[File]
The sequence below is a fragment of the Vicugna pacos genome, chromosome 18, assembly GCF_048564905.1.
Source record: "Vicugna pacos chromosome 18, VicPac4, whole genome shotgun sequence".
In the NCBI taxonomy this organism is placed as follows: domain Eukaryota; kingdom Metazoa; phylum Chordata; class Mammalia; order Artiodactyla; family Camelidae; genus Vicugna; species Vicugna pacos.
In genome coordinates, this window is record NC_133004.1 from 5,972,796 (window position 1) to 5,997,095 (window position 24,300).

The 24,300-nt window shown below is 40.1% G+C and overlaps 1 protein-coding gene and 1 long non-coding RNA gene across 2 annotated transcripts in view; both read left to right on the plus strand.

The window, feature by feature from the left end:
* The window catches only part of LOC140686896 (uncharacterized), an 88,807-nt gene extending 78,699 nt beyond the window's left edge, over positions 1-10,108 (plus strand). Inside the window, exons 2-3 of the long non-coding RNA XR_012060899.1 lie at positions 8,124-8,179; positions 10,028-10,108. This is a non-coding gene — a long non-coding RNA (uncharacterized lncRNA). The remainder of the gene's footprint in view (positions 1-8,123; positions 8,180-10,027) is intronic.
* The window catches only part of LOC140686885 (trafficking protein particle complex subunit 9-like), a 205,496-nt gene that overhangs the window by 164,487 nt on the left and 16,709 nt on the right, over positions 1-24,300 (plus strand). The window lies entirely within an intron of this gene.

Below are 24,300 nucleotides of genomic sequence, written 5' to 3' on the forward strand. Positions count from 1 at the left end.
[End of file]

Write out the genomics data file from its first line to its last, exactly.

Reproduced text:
The sequence below is a fragment of the Vicugna pacos genome, chromosome 18, assembly GCF_048564905.1.
Source record: "Vicugna pacos chromosome 18, VicPac4, whole genome shotgun sequence".
In the NCBI taxonomy this organism is placed as follows: domain Eukaryota; kingdom Metazoa; phylum Chordata; class Mammalia; order Artiodactyla; family Camelidae; genus Vicugna; species Vicugna pacos.
In genome coordinates, this window is record NC_133004.1 from 5,972,796 (window position 1) to 5,997,095 (window position 24,300).

The 24,300-nt window shown below is 40.1% G+C and overlaps 1 protein-coding gene and 1 long non-coding RNA gene across 2 annotated transcripts in view; both read left to right on the plus strand.

The window, feature by feature from the left end:
* The window catches only part of LOC140686896 (uncharacterized), an 88,807-nt gene extending 78,699 nt beyond the window's left edge, over positions 1-10,108 (plus strand). Inside the window, exons 2-3 of the long non-coding RNA XR_012060899.1 lie at positions 8,124-8,179; positions 10,028-10,108. This is a non-coding gene — a long non-coding RNA (uncharacterized lncRNA). The remainder of the gene's footprint in view (positions 1-8,123; positions 8,180-10,027) is intronic.
* The window catches only part of LOC140686885 (trafficking protein particle complex subunit 9-like), a 205,496-nt gene that overhangs the window by 164,487 nt on the left and 16,709 nt on the right, over positions 1-24,300 (plus strand). The window lies entirely within an intron of this gene.

Below are 24,300 nucleotides of genomic sequence, written 5' to 3' on the forward strand. Positions count from 1 at the left end.